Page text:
State v. Rogers, 371 N.C. 397 (Aug. 17, 2018)

On appeal from a decision of a divided panel of the Court of Appeals, ___ N.C. App. ___, 796 S.E.2d 91 (2017), the court reversed, holding that the evidence was sufficient to support a conviction of maintaining a vehicle for the purpose of keeping controlled substances in violation of G.S. 90-108(a)(7). The issues before the court were whether the defendant kept or maintained the vehicle and, if so, whether there was substantial evidence that the vehicle was used for the keeping of controlled substances. Considering the first question, the court found that the word “keep” with respect to “keeping or maintaining” “refers to possessing something for at least a short period of time—or intending to retain possession of something in the future—for a certain use.” Here, officers conducted surveillance for about an hour and a half before searching the vehicle and the defendant’s hotel room. During that surveillance, they saw the defendant arrive at the hotel in the vehicle, stay in his room for a period of time, and then leave the vehicle. The defendant was the only person seen using the car. Additionally, a service receipt bearing the defendant’s name was found inside the vehicle and was dated about 2½ months before the defendant’s arrest. From these facts a reasonable jury could conclude that the defendant had possessed the car for at least 2½ months. This was sufficient evidence that the defendant kept the vehicle.

            The court then turned to the second issue: whether there was sufficient evidence that the defendant used the vehicle for the keeping of illegal drugs. The court determined that in this context the word “keeps” refers to storing objects in the vehicle. The court found that here, there was substantial evidence that the defendant was using the vehicle to store crack cocaine, not merely to transport it, noting, among other things, the fact that the drugs were found in a hidden compartment and evidence suggesting that the defendant was involved in selling drugs. The court emphasized however that the statute does not create a separate crime simply because controlled substances are temporarily in a vehicle. It clarified:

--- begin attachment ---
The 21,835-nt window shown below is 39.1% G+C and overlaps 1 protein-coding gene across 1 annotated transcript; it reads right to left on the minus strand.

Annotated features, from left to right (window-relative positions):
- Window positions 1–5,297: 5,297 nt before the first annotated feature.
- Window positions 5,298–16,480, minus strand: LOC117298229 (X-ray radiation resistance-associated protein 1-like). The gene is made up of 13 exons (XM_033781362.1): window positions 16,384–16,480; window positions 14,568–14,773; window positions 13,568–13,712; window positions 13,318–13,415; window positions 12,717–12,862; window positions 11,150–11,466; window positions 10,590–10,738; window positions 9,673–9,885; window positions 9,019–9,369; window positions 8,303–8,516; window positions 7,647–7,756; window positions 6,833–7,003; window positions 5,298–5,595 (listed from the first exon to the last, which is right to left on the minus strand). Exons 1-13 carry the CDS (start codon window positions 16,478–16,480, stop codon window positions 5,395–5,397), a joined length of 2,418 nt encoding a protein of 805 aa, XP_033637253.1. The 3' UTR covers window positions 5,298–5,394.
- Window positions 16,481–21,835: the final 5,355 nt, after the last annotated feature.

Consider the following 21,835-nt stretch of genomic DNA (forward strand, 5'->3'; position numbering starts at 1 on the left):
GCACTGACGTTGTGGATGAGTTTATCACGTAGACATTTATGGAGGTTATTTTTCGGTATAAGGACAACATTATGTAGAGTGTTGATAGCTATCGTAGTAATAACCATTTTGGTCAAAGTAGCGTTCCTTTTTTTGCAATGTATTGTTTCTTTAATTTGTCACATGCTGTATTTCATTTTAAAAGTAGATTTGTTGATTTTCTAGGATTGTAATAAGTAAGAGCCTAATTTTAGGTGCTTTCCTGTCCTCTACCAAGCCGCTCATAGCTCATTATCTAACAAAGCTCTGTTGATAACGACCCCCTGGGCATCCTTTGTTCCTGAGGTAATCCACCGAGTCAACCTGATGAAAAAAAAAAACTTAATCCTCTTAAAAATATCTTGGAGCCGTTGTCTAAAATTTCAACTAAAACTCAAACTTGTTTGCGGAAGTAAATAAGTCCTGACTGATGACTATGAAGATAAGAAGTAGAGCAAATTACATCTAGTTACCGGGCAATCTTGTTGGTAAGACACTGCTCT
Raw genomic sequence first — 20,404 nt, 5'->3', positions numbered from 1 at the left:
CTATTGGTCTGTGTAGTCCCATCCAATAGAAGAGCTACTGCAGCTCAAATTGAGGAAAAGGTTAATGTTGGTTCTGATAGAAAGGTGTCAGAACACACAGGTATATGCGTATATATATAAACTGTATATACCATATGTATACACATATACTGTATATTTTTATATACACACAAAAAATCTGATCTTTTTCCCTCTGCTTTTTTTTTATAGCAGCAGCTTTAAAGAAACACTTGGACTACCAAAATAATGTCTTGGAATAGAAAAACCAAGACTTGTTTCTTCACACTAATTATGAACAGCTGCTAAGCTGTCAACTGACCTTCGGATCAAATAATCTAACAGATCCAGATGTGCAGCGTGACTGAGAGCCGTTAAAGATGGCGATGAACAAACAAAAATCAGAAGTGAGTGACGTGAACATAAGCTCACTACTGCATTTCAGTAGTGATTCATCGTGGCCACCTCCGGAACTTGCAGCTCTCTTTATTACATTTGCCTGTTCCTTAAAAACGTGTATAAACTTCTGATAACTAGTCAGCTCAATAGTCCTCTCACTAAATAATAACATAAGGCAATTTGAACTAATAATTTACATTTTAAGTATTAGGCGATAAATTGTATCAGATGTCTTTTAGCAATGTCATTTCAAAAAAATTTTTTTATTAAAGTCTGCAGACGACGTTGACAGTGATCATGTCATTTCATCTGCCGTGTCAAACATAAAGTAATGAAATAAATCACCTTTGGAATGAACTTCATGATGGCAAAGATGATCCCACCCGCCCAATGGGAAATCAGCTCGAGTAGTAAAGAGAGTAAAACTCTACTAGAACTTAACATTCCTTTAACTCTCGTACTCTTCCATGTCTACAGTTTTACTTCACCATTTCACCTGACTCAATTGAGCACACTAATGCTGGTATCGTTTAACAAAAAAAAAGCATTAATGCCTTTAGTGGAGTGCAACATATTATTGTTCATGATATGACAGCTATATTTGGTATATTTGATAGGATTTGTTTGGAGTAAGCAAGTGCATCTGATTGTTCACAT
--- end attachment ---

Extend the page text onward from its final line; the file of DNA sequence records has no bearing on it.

In other words, merely possessing or transporting drugs inside a car—because, for instance, they are in an occupant’s pocket or they are being taken from one place to another—is not enough to justify a conviction under the “keeping” element of subsection 90-108(a)(7). Rather, courts must determine whether the defendant was using a car for the keeping of drugs—which, again, means the storing of drugs—and courts must focus their inquiry “on the use, not the contents, of the vehicle.”” (citation omitted)

The court went on to disavow its statement in State v. Mitchell, 336 N.C. 22 (1994), that keeping of drugs means “not just possession, but possession that occurs over a duration of time.” The court concluded that the statute does not require that the drugs be kept for a duration of time. Rather, “the linchpin of the inquiry into whether a defendant was using a vehicle, building, or other place ‘for the keeping . . . of’ drugs is whether the defendant was using that vehicle, building, or other place for the storing of drugs.” The court continued:

So, for instance, when the evidence indicates that a defendant has possessed a car for at least a short period of time, but that he had just begun storing drugs inside his car at the time of his arrest, that defendant has still violated subsection 90-108(a)(7)—even if, arguably, he has not stored the drugs for any appreciable “duration of time.” The critical question is whether a defendant’s car is used to store drugs, not how long the defendant’s car has been used to store drugs for. As a result, we reject any notion that subsection 90-108(a)(7) requires that a car kept or maintained by a defendant be used to store drugs for a certain minimum period of time—or that evidence of drugs must be found in the vehicle, building, or other place on more than one occasion—for a defendant to have violated subsection 90-108(a)(7). But again, merely having drugs in a car (or other place) is not enough to justify a conviction under subsection 90-108(a)(7). The evidence and all reasonable inferences drawn from the evidence must indicate, based “on the totality of the circumstances,” that the drugs are also being stored there. To the extent that Mitchell’s “duration of time” requirement conflicts with the text of subsection 90-108(a)(7), therefore, this aspect of Mitchell is disavowed. (citation omitted)